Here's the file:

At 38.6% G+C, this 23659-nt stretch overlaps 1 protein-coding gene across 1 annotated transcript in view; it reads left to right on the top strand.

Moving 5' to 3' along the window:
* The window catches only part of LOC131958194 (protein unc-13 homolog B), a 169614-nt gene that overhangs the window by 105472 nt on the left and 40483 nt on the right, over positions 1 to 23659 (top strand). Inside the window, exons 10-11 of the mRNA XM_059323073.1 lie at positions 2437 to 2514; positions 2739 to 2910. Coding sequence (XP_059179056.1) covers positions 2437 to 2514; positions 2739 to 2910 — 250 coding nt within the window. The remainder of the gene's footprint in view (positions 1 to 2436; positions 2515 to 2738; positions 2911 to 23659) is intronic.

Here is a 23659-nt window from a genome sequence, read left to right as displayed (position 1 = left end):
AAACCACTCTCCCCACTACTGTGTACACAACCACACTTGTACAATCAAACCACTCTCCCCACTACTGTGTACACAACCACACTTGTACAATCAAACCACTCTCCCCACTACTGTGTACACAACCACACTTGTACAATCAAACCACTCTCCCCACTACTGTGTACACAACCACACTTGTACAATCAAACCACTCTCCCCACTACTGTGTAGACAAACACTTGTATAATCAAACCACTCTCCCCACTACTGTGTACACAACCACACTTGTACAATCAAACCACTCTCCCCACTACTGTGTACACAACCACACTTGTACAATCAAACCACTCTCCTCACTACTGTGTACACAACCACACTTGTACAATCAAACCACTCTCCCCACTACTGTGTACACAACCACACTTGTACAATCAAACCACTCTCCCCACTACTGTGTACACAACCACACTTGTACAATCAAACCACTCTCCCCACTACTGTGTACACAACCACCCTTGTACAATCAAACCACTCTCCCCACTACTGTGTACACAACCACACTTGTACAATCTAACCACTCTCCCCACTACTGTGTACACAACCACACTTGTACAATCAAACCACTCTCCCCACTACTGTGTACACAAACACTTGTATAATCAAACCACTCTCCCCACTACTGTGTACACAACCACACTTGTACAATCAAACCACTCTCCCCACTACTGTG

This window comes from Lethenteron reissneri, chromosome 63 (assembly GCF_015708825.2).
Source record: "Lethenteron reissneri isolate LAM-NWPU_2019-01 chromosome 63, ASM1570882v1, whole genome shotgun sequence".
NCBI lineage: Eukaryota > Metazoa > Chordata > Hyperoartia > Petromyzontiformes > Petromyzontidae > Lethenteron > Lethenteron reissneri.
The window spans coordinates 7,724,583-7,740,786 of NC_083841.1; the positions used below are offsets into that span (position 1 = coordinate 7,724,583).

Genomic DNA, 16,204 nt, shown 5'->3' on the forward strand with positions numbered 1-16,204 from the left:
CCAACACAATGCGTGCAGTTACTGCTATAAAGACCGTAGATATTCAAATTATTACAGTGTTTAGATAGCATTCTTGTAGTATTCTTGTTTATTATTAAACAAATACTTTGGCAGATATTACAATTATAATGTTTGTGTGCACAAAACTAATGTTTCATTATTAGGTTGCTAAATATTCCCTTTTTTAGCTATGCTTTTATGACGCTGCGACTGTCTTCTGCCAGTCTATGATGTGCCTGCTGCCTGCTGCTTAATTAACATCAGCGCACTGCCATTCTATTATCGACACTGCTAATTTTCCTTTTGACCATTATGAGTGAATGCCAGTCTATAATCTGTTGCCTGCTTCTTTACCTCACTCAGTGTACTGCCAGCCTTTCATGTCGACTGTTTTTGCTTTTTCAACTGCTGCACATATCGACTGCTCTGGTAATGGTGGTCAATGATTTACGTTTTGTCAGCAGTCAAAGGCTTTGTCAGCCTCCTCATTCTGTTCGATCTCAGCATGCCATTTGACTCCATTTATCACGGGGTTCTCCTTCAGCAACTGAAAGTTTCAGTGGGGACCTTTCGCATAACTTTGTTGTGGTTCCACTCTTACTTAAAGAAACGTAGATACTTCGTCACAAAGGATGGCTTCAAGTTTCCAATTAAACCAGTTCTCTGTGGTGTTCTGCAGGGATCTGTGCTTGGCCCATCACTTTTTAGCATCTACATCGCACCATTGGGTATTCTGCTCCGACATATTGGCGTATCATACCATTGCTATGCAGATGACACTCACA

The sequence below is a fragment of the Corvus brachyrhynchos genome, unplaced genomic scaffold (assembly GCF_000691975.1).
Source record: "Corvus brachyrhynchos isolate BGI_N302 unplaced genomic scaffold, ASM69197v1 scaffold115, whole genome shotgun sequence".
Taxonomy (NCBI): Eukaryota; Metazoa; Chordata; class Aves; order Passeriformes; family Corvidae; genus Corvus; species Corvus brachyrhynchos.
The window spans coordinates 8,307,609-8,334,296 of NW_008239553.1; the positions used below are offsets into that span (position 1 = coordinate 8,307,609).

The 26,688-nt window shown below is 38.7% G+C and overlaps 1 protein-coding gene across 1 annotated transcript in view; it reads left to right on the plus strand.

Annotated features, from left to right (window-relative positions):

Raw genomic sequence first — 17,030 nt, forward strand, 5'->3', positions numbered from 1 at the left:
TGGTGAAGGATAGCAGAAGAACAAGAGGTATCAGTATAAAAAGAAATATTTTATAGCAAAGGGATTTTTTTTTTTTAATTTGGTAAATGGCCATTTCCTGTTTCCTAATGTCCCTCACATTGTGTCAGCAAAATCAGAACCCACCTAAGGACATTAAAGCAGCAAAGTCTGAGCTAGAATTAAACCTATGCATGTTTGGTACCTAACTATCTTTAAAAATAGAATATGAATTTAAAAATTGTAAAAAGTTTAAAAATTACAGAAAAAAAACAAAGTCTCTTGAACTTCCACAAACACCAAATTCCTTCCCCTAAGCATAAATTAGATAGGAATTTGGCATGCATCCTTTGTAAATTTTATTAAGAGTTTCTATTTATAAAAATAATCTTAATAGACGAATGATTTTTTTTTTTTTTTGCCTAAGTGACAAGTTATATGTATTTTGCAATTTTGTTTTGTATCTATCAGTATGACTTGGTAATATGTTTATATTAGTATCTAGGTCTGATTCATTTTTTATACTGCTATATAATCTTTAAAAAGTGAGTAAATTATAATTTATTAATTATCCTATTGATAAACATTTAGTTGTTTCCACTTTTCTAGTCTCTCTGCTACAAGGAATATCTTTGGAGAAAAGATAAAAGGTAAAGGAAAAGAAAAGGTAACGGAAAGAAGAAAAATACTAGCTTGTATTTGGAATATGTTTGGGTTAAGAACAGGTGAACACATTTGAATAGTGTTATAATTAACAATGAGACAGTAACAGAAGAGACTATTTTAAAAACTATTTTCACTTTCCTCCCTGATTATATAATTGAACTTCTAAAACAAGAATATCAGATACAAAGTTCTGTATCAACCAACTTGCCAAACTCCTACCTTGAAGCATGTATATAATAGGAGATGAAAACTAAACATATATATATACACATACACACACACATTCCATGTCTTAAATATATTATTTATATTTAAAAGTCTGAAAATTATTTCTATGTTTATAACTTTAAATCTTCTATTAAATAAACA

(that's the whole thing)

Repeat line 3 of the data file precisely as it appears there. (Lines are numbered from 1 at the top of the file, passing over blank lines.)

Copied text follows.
* The window catches only part of LOC131958194 (protein unc-13 homolog B), a 169614-nt gene that overhangs the window by 105472 nt on the left and 40483 nt on the right, over positions 1 to 23659 (top strand). Inside the window, exons 10-11 of the mRNA XM_059323073.1 lie at positions 2437 to 2514; positions 2739 to 2910. Coding sequence (XP_059179056.1) covers positions 2437 to 2514; positions 2739 to 2910 — 250 coding nt within the window. The remainder of the gene's footprint in view (positions 1 to 2436; positions 2515 to 2738; positions 2911 to 23659) is intronic.